3-Assess Financial & Non-Financial Impacts.
Now that you have a list of ESG issues, quantify the potential impact of each on your company’s financial performance. Be sure to include the costs and benefits as well as the financial risks and opportunities associated with each issue. How will deforestation and species loss impact your business viability? What’s the financial benefit of partnering with suppliers to promote water stewardship and increase local accessibility?
Also assess the non-financial impacts your business has on each ESG issue, such as GHG emissions, water use, ecosystem loss, economic opportunity, and human rights. Again, these should include both positive and negative impacts. Are your sourcing activities inadvertently creating poor living conditions for local supplier populations? Or are you promoting economic opportunity and independence like Burt’s Bees’ partnership with women-led co-ops across West Africa?
4-Prioritize Issues Based on Impact.
Based on the financial, environmental, and social impacts of the issues you’ve identified, evaluate the significance of each and prioritize the issues that are most material to your business and stakeholders.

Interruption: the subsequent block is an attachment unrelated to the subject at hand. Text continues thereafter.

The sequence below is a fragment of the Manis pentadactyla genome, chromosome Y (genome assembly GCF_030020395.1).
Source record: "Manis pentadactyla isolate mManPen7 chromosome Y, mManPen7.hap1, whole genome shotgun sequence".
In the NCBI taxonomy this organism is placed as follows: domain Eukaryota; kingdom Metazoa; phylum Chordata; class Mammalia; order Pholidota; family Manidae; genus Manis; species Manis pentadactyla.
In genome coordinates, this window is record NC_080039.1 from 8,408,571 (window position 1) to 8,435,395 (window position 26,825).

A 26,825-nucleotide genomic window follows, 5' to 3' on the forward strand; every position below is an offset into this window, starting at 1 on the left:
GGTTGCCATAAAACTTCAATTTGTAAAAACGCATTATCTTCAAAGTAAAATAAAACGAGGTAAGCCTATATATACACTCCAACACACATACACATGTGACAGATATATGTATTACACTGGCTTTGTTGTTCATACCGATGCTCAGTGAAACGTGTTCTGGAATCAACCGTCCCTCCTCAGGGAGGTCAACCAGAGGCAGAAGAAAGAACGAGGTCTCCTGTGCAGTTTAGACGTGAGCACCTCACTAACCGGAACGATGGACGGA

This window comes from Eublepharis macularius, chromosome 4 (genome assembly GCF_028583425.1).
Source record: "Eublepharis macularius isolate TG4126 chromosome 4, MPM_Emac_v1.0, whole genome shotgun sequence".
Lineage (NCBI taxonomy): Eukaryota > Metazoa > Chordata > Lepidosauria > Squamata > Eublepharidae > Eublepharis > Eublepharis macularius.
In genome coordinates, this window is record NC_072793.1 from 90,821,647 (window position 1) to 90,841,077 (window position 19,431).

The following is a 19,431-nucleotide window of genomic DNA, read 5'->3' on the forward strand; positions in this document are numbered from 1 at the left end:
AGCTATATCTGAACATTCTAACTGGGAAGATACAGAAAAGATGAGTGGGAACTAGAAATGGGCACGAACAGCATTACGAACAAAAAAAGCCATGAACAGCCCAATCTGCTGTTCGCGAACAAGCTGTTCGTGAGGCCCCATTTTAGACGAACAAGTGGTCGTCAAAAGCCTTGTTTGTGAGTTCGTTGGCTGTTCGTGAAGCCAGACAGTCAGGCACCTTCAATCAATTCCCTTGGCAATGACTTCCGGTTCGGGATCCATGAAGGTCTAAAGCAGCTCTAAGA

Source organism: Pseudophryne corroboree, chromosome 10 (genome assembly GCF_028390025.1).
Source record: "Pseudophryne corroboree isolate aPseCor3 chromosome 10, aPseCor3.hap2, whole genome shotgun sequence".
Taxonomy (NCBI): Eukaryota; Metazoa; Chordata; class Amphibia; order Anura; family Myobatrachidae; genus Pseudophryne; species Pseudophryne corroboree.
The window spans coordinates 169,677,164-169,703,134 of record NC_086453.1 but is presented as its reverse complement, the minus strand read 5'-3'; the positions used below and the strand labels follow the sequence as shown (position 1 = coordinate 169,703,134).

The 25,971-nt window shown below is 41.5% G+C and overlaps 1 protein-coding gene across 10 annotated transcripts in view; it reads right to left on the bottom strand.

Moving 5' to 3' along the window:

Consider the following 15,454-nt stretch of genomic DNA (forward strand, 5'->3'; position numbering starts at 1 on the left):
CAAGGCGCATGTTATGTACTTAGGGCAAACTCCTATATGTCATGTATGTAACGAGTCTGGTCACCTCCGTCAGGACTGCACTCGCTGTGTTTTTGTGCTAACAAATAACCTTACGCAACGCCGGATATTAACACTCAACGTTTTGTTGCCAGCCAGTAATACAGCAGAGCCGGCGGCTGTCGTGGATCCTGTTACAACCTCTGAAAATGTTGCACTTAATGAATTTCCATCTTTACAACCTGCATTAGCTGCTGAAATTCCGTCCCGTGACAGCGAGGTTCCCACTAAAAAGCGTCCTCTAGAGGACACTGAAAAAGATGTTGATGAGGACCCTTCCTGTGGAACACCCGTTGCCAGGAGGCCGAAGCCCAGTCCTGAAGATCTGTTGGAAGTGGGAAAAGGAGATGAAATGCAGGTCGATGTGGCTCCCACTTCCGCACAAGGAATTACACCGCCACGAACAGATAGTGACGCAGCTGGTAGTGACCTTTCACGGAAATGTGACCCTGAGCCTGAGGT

Issues that pose significant inward and outward impacts (they impact your business just as much as you impact them), like GHG emissions, will likely appear at the top of your list. However, this shouldn’t minimize the importance of issues your business negatively impacts, even if they don’t pose immediate financial risks.
5-Address the Most Material Issues.
Develop a strategy to address the most material ESG issues you uncovered, prioritizing actions that minimize adverse impacts and capitalize on potential opportunities. For instance, lobbying for clean energy policy where you do business and where your suppliers operate. Your action plan should include measurable, time-bound targets and be supported by the right governance and accountability structures to ensure successful implementation.
6-Report & Communicate Progress.
Incorporate the results of your double materiality assessment into your annual ESG reporting cycle, including your plans to address adverse impacts and financial risks. Communicate progress on your goals and don’t be afraid to admit it if you haven’t made as much progress as you would’ve liked.
The Future of Double Materiality
The EU has always been a leader in corporate ESG reporting, setting standards that have far-reaching implications and bring the rest of the world up to speed. While the EU is the only entity mandating double materiality reporting through its CSRD legislation, it may be only a matter of time before double materiality becomes the new standard, even if not required on a global scale. And as sustainability reporting standards unify, double materiality will only become more relevant.